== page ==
David Nyman wrote:
> 1Z wrote:
>
> > Why should the *truth* of a statement be dependent on
> > the *existence* of an instance of it

> What I mean is that - for a 'thoroughgoing contingentist' -
> 'statements', 'concepts', 'truths', 'referents' and anything else
> whatsoever can exist solely in virtue of their actual contingent
> instantiation (i.e. there literally isn't any other sort of
> 'existence').

Indeed, but the contingentist doesn't have to regard truth
as something that exists.

> Within such a world-view, even apparently inescapable
> logical truths are 'necessary' only within a relational system
> instantiated solely in terms of a contingent world.

That would indicate that logical possibility is a subset
of physical possibility, which is counterintuitive. That
is one motivation for sayign that truth (along with other
abstracta such as numbers) doesn't exist at all.

> They cannot
> 'transcend' present contingencies, and under different contingencies
> (about which we can know nothing) they could be different.

No they couldn't, because they do not refer to external
contingencies ITFP. Where there is no relation, there
is no variation. Invariance is necessity.

> This
> establishes an 'epistemic horizon' for a contingent world.



> > What does instantiation have to do with truth ?
>
> Everything. 'Truth' in contingent terms is (very loosely) something
> like:
>
> 1) dispositions to believe that certain statements correspond with
> putative sets of 'facts'.

That is belief, not truth.

> 2) sets of 'facts'

Facts exist. Statements are true. Which do you mean ?

> 3) logical/ empirical processes of judgement

What is judged may be true, since it
may be a statement or proposition.

Processes of judgement are neither true nor false.

> 4) conclusions as to truths asserted

Defining truth in terms of truth.

> 5) behaviour consequent on this

Behaviour is neither true nr false. It is not a
statement or proposition.

> 6) etc.

You seem to be intent on defining truth in
the most baggy way possible.

> If any element of this - from soup to nuts - fails to be instantiated
> in some form it cannot exist in a purely contingent world.

Hardly anything in your list actually has anythig to
do with truth. The possible exception is (2), "facts".
But "fact" is a notoriously[*] ambiguous word.

[*] Not notoriously *enough* , though.

>  In this
> view, 'conceptual existence' is just the instantiated existence of a
> concept.

What has that got to do with truth ?

>  AFAICS any other view would have to assert some sort of
> transcendent 'conceptual existence' that subsumes 'contingent
> existence'.

No, because truth and existence are different.

Thus, a proposition can both exist contingently and
have a necessary truth-value.

> > Logical possibility is defined in terms of contradiciton.
> > Why should it turn out to be nonetheless dependent
> > on instantiation ?
>
> Because 'contradiction' itself depends on instantiation.

No it doesn't.

> A statement is
> 'contradictory' because its referent is impossible to instantiate under
> present contingencies.

No, it is contradictory becuase it contains a clause of
the form [A & ~A] (A and not-A). Contradiciton is a formal,
logical property.

> In this world-view, answering such questions is
> easy - *everything* depends on such instantiation. Conceptual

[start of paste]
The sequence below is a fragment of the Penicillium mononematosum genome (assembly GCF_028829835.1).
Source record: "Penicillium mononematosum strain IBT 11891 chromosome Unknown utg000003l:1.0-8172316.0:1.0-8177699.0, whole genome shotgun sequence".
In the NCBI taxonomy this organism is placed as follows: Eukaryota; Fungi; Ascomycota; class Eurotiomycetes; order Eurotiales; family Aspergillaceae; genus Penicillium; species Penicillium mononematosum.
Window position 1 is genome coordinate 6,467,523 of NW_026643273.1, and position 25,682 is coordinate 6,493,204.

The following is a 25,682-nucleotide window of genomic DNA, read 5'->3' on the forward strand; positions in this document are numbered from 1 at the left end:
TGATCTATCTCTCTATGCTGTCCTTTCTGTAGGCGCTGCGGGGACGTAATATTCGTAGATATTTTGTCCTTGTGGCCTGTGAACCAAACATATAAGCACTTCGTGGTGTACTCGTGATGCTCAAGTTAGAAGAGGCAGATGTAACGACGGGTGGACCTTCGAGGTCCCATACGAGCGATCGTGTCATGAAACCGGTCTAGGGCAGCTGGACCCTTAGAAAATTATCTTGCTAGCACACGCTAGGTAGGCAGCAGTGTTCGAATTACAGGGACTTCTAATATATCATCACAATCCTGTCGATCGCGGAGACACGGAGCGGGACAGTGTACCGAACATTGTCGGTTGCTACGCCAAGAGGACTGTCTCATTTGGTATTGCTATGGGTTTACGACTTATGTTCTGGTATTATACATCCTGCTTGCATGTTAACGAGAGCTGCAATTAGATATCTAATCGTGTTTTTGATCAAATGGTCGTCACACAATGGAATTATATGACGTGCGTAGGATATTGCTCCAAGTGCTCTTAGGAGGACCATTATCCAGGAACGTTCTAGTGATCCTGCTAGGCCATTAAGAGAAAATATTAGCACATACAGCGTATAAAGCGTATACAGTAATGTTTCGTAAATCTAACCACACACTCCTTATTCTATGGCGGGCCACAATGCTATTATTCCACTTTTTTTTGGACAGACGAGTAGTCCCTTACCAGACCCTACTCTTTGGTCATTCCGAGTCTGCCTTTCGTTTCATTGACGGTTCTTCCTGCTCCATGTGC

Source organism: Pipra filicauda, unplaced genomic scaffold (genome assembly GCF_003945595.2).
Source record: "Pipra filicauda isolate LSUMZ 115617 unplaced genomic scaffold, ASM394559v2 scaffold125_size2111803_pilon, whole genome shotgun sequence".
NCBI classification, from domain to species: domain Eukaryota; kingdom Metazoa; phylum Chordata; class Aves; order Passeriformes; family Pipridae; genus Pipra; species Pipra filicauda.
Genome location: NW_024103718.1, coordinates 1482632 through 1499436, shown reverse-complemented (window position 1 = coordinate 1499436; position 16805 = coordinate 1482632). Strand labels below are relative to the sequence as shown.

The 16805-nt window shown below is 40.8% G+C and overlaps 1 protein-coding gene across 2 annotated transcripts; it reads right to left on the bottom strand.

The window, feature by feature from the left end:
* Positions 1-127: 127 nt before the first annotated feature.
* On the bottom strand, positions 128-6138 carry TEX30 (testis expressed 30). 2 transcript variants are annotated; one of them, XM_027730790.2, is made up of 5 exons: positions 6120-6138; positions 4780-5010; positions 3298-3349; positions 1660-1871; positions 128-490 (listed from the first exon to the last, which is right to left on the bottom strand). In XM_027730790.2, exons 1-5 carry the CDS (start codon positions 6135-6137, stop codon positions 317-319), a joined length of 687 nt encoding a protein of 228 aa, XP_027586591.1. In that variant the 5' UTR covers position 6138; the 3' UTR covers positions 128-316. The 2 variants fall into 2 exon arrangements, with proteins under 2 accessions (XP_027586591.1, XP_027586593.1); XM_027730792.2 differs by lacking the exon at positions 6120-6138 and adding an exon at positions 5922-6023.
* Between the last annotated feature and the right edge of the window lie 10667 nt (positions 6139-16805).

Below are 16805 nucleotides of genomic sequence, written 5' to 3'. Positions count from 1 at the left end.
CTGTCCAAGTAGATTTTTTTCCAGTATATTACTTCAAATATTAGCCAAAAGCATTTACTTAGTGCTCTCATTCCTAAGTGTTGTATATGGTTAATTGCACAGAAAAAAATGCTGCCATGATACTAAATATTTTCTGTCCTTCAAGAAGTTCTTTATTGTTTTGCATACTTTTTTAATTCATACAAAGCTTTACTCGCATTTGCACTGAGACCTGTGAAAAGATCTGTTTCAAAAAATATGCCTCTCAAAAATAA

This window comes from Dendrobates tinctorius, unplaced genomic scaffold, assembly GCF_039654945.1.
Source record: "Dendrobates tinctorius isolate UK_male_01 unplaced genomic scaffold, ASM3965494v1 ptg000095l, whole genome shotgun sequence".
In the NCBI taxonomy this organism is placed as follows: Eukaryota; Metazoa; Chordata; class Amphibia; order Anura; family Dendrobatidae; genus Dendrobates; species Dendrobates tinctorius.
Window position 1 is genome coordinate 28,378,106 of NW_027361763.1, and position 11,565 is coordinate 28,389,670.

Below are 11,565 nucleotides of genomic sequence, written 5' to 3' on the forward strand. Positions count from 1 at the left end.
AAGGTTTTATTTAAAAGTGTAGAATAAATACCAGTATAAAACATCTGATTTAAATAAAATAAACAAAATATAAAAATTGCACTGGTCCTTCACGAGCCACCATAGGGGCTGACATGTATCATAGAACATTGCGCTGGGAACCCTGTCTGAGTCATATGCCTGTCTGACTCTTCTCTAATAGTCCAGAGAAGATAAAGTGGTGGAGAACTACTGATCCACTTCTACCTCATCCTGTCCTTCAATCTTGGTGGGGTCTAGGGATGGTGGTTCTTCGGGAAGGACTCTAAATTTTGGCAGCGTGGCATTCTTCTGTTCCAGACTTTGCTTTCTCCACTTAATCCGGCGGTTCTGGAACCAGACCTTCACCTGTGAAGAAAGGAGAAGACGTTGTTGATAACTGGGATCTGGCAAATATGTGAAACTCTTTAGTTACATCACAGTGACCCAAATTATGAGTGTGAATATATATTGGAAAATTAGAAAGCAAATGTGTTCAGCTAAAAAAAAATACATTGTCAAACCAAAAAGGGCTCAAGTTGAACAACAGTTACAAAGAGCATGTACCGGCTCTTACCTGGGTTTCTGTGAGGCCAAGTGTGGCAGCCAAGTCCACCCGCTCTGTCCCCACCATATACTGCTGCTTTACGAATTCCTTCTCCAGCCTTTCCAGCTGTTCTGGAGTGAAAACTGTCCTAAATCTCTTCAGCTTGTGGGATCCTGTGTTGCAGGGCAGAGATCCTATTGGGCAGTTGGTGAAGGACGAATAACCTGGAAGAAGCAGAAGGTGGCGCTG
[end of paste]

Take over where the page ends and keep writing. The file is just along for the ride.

> 'existence' is simply the sum of the instantiations of all (agreed)
> instances of a concept - IOW they're all apples if we agree they are.
> Any other view is surely already 'Platonic'?

Nope.

> > I don't see why. You just seem to be treating
> > truth and existence as interchangeable, which
> > begs the questions AFAICS.
>
> No, I'm saying (above) that 'truth' in a contingent world  can only be
> *derived* from present contingencies.

It can also be derived from the interrelation of concepts.

> By this token, truth in any
> 'transcendent' sense

Could you specify a "transcendent sense" ?

> is either impossible (if one believes in a
> contingent world), or alternatively *must* be a de facto 'existence'
> claim that rules out 'primary contingency' - i.e. the world 'in the
> sense that I exist' is supposed to emerge from 'necessity'.

I couldn't make sense of that.

Necessity is an abstract logical property, not a thing.

> So I'm
> agreeing with you (I think) in your contention that 'number theology',
> to be ontically coherent, must be an existence claim for a priori truth
> in this 'strong' sense.

Platonists feel they must reify the supposed referents
of necessarily true statements in order to explain
their necessity.

Number theologians only need to reify numbers. I have no
idea why you are so keen on reifying truth.

> > > To be coherent AFAICS one would need to be making
> > > ontic claims for 'necessary truth' that would constrain 'contingent
> > > possibility'.
> >
> > I have no idea what you mean by that. Why would a claim about
> > necessary truth be ontic rather than epistemic, for instance ?
>
> For the reasons you yourself have argued - i.e. that claims based on
> 'Platonic numbers' must be regarded as ontic in a strong sense if they
> are supposed to account for a world that exists 'in the sense that I
> exist'.

If you want to finish with the conclusion that we
are in Plato's heaven, you must start with the
assumption that Plato's heaven exists. But I
don't see what that has to with being coherent.

One can simply deny that we are in Plato's heaven.

Then we don't need to make ontological
assumptions about mathematical statements.
Nothing else prompts us to, either,


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